Many survivors struggle with discussing the details of their trauma. They are preoccupied with picking up the pieces of their lives to resume normalcy, but this can be incredibly difficult for some to do. Survivors of sexual abuse can experience post-traumatic stress disorder and feelings of guilt or shame.
What if I told you that pursuing a civil legal claim may allow for a measure of justice that actually helps survivors of sexual abuse in their healing process? Many survivors aren’t even aware they can sue for the damages resulting from this trauma.
There are some differences in the civil process for sexual abuse cases. Here are some important things to know.
Most people are aware that there is a criminal process that can be pursued against the perpetrator if you have been a victim of a crime. However, in the criminal process, the survivor of sexual assault is not a party to the case; they are essentially a witness. The parties in the criminal process are the state versus the defendant. This means that the survivor has little to no control over the criminal process. At times, law enforcement and prosecutors may be insensitive to the survivor’s trauma.This dynamic can be revictimizing for the survivor.
The burden of proof is held to a standard in criminal proceedings: “beyond a reasonable doubt.” It is difficult to prove many of these crimes when most sexual assault cases are based on testimony as evidence. With that said, not all criminal cases result in convictions.
However, in the civil process, the survivor is a party, and makes decisions regarding his or her case. This means that the survivor is empowered through the process. The civil process also allows for compensation to be awarded to the survivor.
No amount of money can make a survivor of sexual abuse whole again, but it can be of assistance in accessing the proper care, resources, or any other needs that may arise after the abuse. Claims are usually brought against potential defendants with assets; this may include individual perpetrators or institutions that were negligent in allowing the abuse to occur, ie. schools, daycares, cruise ships, churches, orphanages, foster care, etc. It’s important to assess the ability to collect prior to engaging in the civil process. If there is no ability to collect compensation, the claim would not be worth pursuing and pose the potential for revictimizing the survivor.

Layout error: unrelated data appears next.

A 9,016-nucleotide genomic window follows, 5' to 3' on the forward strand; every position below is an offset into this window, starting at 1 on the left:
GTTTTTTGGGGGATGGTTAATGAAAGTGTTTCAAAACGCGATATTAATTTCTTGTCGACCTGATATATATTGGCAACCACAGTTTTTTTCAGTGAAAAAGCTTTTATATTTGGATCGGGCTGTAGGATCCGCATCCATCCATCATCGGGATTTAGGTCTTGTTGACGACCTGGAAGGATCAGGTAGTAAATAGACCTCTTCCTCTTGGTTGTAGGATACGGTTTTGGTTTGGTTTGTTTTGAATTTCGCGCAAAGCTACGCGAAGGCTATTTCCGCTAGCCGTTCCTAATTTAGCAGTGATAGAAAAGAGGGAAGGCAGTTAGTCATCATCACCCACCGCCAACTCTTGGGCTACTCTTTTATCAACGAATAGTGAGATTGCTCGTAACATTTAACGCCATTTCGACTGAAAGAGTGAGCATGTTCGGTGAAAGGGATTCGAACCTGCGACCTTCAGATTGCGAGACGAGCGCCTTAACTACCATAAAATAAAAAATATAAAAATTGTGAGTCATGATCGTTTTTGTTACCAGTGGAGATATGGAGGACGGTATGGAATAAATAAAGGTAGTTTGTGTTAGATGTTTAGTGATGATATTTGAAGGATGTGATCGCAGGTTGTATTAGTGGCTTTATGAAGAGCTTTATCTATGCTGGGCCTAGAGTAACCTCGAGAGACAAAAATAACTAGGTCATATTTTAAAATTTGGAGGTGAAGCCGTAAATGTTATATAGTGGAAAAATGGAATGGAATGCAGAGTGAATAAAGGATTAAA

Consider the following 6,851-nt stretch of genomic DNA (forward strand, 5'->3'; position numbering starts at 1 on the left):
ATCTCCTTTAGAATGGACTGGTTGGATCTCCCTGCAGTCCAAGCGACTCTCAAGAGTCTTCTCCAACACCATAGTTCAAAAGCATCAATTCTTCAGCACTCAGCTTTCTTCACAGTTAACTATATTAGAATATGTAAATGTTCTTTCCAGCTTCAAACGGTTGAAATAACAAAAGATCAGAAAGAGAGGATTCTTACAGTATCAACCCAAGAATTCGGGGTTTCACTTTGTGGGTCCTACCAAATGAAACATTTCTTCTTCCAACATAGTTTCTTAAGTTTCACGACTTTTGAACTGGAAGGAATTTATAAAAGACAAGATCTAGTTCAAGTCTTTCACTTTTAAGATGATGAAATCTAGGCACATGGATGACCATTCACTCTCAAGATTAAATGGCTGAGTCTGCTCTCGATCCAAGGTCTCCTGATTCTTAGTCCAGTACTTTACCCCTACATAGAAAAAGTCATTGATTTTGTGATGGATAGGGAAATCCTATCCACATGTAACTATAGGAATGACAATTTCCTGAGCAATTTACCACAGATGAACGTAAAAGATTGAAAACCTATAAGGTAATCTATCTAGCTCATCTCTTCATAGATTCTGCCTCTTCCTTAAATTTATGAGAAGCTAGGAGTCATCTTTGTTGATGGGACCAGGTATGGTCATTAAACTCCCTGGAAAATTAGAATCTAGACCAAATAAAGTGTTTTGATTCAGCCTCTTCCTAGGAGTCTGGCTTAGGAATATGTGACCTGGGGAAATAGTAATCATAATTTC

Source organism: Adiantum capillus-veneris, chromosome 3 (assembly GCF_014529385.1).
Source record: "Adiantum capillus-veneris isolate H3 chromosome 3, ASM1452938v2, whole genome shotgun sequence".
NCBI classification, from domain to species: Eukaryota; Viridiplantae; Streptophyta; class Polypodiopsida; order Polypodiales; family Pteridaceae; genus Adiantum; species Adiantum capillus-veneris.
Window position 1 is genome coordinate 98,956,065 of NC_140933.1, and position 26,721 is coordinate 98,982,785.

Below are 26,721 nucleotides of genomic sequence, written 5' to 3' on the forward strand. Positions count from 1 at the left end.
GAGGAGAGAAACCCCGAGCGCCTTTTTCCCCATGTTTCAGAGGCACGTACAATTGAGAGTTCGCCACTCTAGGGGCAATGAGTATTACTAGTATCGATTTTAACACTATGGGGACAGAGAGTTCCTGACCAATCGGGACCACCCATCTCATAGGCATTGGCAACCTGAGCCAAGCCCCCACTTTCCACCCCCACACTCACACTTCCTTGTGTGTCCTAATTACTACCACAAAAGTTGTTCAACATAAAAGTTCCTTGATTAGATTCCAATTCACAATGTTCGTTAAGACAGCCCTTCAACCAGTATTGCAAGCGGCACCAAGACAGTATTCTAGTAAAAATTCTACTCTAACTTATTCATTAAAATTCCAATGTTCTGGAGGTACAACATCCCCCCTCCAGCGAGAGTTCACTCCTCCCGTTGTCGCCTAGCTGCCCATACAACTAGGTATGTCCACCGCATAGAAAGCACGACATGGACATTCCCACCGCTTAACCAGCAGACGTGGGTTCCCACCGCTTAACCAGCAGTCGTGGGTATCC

While the primary purpose of a civil claim is for compensation, it may also have the potential for collateral impact. Examples of this may be policy changes within the defendant’s institutions; notice to the public of the defendant’s deficient practices that place individuals at risk of sexual abuse; exposure of predators and predatory behaviors; motivation for other survivors of sexual abuse to come forward; and changes in standards of care allowing for a safer environment.
Keep in mind that there is a statute of limitations that applies to these claims. This means that after a certain amount of time has passed, a survivor may not be able to move forward with your claim. It is important that survivors contact an attorney as soon as possible to learn their legal rights.
When pursuing a civil claim, it is essential to choose the right legal representation to ensure the case is handled correctly and avoid revictimization. The best choice is a trauma-informed law firm that recognizes the serious effects of trauma and integrates knowledge about trauma and adversity into their legal practice.
One of the common effects of sexual abuse is that survivors feel as if their power was taken away. But through the civil process and with the support of a trauma-informed law firm, they can become empowered and let their voice be heard! This can be a powerful step in the healing process.
Krisel McSweeney, Esq.
Founder of McSweeney Law Firm
A personal injury firm specializing in sexual abuse cases